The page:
High school teachers make Book Fest a lesson in literary inspiration
Thanks to some area teachers who incorporated last year’s New Orleans Book Festival at Tulane University into their classwork, high school students experienced thought-provoking discussions from leading authors, a taste of college life and close encounters with the written word — and they are eager to return for the 2023 fest.
Mark Paul, who teaches Filming and Editing Media at St. Augustine High School in New Orleans, brought a group of five St. Aug students with his colleague, Evan Phillips, an Advanced Placement (AP) English teacher. The students, who received credit for attending, especially enjoyed sessions on politics and current events. The teachers plan to return to the Book Festival with another student group in 2023.
“Today’s world moves extremely fast with technology and information at your fingertips,” Paul said. “It is so great to see students taking time to step away from their phones and social media, and to use that special time away from technology to read books.”
At Patrick F. Taylor Academy in Avondale, Louisiana, Cheryl Bordelon teaches English III, AP Research and AP Seminar. This week she and her colleague Thomas Curran will attend Book Fest with 50 Taylor students from AP classes and literature-related clubs.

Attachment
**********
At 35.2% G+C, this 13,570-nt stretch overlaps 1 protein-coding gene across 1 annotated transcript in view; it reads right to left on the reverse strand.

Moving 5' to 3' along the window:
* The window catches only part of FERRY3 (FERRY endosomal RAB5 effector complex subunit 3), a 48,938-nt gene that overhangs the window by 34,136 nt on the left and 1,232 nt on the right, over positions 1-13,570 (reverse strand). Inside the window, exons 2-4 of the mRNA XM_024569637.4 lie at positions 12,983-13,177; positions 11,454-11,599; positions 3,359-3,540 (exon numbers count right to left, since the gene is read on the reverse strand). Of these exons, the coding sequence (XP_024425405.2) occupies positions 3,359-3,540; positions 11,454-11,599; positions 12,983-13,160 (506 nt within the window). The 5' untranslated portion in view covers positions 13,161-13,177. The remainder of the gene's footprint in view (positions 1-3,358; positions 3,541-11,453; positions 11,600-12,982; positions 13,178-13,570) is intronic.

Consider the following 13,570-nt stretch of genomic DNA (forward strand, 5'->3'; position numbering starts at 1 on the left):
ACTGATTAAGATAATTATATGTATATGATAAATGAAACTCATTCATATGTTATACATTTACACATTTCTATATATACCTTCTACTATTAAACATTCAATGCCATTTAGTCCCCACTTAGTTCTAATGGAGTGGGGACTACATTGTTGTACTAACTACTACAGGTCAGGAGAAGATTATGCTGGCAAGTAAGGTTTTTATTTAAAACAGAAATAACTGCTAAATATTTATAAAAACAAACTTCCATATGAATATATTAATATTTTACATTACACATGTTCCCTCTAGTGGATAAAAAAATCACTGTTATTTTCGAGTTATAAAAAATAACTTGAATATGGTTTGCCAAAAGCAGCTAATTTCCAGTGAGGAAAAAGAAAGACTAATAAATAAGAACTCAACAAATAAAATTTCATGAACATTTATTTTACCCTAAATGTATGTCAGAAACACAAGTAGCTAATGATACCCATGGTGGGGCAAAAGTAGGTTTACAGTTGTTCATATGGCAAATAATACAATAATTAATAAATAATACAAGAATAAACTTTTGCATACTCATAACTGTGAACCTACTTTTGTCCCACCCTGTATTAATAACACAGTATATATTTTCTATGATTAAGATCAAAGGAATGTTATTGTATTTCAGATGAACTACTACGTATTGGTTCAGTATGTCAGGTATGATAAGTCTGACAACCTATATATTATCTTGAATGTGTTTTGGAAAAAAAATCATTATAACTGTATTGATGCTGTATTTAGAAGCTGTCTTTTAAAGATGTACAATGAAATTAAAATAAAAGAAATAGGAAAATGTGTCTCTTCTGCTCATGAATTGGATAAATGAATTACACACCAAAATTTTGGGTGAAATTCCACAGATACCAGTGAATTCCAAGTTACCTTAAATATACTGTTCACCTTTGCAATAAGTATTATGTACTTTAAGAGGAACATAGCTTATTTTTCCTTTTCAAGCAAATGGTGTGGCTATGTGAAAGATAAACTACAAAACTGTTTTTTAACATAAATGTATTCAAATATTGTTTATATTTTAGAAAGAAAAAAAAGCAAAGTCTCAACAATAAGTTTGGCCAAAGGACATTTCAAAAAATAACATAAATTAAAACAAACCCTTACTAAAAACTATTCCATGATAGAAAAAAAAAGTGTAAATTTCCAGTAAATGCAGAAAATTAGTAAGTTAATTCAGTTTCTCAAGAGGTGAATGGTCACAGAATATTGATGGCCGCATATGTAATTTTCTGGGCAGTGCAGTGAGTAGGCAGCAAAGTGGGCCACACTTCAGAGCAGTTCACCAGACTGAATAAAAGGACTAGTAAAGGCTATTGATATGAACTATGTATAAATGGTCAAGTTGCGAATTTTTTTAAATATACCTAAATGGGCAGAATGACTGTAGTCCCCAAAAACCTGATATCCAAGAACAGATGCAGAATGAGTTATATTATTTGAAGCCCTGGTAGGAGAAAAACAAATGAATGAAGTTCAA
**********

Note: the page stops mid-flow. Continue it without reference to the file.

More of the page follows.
“My research students are particularly interested in journalists,” Bordelon said. “Our students (also) want to hear David Rubenstein and Bill Gates.”
Bordelon said last year, Curran brought a group of Taylor students from his Poetry in America class. “Students had a fantastic experience!” she reported. “(Book Festival co-chair and Tulane professor) Walter Isaacson took time to speak to some of them individually; many had read his work.”
And at nearby Jesuit High School, civics teacher Jay Combe offered students extra credit if they attended at least two sessions (with an adult) and wrote a short paper reflecting on their experiences.
Four students took the extra credit last year, including then-junior Joshua Washington, who met Princeton professor Eddie S. Glaude Jr.
“I expect a bigger crowd this year, especially since we just completed a civics unit built around All the President's Men. Some of the boys are excited to see Carl Bernstein,” Combe said.
He also offered a word to the wise, in the spirit of any New Orleans festival: “There are some big names on the list,” he told the students. “But Book Fest is like Jazz Fest — sometimes the best experiences are on the smaller stages.”
The New Orleans Book Festival at Tulane University, which takes place on the university’s uptown campus March 9-11, is free and open to the public. Find more information on the event including the schedule, on the Book Festival website.